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 Gibson Johnny Smith
   

Walk, don't run !

Click on pictures below

Notes: Johnny Smith was born in Alabama in 1922. His father was a banjo player, hence his initial interest in music playing and his main influence was Django Reinhardt and Andres Segovia.
Hired by NBC in New York in the late fourties as their staff guitarist he was playing from small settings to full orchestra. He also formed a quintet featuring Stan Getz and in 1952 the number one album "Moonlight in Vermont" was released. At that time Johnny Smith won every jazz award: Best Jazz Record, Metronome Poll, Jazz Critics Award etc...
While he lived in New York he spent a lot of time in the workshop of his dear friend John D'Angelico from whom he acquired his knowledge of guitar construction. John headed him in the direction of achieving the sound and playability that he wanted.
In 1955 he has sent his own construction plans to Guild Guitars N.Y. to build his signature guitar but they have made changes of the inner construction and as a result the acoustic properties did not meet the high demand of Johnny Smith. Therefore he withdrew from Guild.
In 1961, Ted McCarty President of Gibson visited Johnny Smith and suggested the creation of his own model giving him free hands for the entire construction and design. At that time this offer was well received. He already retired from the active musician business and he intended to set up his own music store in Colorado. He defined all the dimensions the guitar should have and for increased sustain he resurrected the classic X-braced top, a design used by Gibson in the 30's. Also the top carving and even the binding was designed by himself. Only minor cosmetic modifications -which did not affect tone nor playability- were changed by Gibson and accepted by Johnny Smith. While some of Smith's innovations were revolutionary, many more were evolutionary. Feeling constrained by the standard 1 11/16" nut width, Smith again reached out to the past and he revived the more generous 1 3/4" fingerboard of the early 30's. Similarly, Smith introduced a 25" scale to facilitate stretch voicings without sacrificing response and the body depth was slimmed to 3". Finally, the guitar debuted with the first floating humbucker and many visual appointments were drawn from Gibson's paramount models. The 17" Venetian cutaway body and deco tailpiece are those of the L-5C, the neck and peghead are from the Super 400.
The endorsement of Johnny Smith lasted until the late 80's. When Gibson had shut down the Kalamazoo plant in 1986 it was bought by the remaining Gibson staff who founded the Heritage Company and the Johnny Smith model was then produced under the Heritage label. Gibson themselves decided to come up with a successor named "Le Grand".

Materials: 17" wide and 3" deep body with handcarved, tap-tuned solid Spruce top, highly figured solid five-piece flamed Maple neck, highly flamed tiger striped solid Maple back, sides show some nice bird's eye Maple, straight-end Ebony fretboard, bone nut width approx. 1 23/32", scale lenghth 25" and 14/20 frets, pearl single and double split-block position markers, split diamond peghead inlay, 7-ply body binding, 5-ply neck, head and pickguard binding, bound f-holes, solid Ebony bridge and base plate with tie pearl inlays.

Hardware: Original floating humbucker, period correct volume - reflector - knob, vintage correct “Custom“ engraved truss rod cover, original golden Kluson Sealfast tuners, original Johnny Smith tailpiece.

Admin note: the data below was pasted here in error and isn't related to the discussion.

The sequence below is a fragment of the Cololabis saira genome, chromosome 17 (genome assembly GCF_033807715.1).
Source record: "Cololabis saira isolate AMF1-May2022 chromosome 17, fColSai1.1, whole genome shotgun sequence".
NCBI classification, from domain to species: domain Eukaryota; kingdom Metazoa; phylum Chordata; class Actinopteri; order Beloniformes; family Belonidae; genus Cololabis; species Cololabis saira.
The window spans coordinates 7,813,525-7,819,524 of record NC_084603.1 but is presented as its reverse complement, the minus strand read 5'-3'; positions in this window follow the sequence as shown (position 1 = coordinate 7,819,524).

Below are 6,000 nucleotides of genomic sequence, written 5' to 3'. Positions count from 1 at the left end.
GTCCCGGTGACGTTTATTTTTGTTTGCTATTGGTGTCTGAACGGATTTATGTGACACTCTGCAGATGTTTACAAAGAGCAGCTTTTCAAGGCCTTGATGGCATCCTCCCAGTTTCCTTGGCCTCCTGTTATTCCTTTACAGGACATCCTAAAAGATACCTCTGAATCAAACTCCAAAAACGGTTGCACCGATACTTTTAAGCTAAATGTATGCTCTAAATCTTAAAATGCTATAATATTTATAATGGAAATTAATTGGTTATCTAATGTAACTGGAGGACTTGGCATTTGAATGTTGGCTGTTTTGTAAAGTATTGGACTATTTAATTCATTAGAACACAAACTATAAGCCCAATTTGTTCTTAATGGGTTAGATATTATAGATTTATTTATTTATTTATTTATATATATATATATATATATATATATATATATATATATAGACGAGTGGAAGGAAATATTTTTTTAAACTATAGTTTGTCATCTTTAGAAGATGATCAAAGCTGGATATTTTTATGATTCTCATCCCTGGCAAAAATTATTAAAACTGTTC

Facts: Original 60's Johnny Smiths are hard enough to find nowadays and a blonde one is the hardest to get of all. The serial number 832XXX on the original oval orange label dates it back to 1969. The absence of the i-dot in the Gibson logo confirms that vintage. No "Made in the USA" stamp on backside of the headstock which started later in the early 70ties. This stunning example is one of just 20 built in its model year, and a total of only 77 blondes have been produced between 1961 and 1969 (compared with 395 sunburst examples in that period).

Condition: The original natural finish has gracefully matured to a very nice honey blonde and it shows very little checking. There was a very professional refret at some point and the frets still have plenty of life left. The entire guitar is in perfect collector's condition. All original except for a replaced pickguard. The volume pot and the mini-jack were also renewed (original parts are included if desired). The gold plating is still shiny. The tuners work very smooth.

Playability: Pure joy. Action is buzz-free and very low - approx. 0.070" at the 12th fret - and the neck profile is a pronounced D. The neck is straight and plays without any effort.

Tone: It is completely open and utterly balanced with superb projection and clarity. Great for sophisticated soloing with open voicings. Acoustically, it is very resonant and has lots of volume. Plugged in - well, it's a dream to hear and play.

Case: Original Gibson hardshell case with yellow plush interior. All latches and hinges work fine.

Setup: The guitar is currently strung with round wound strings (.012 - .054). The guitar has been thoroughly checked and cleaned.

To Summarize: "Walk, don't run!" is the title of a song composed by J. Smith that can be interpreted in different ways. Nowadays, with its speed of time what else can be more nourishing than playing such a beautiful instrument and to leave all the haste behind. This instrument is unique in playability, tonal response, and design aesthetics and it has the vibes that only a vintage instrument can have. Without a doubt, one of the finest archtops we ever encountered.































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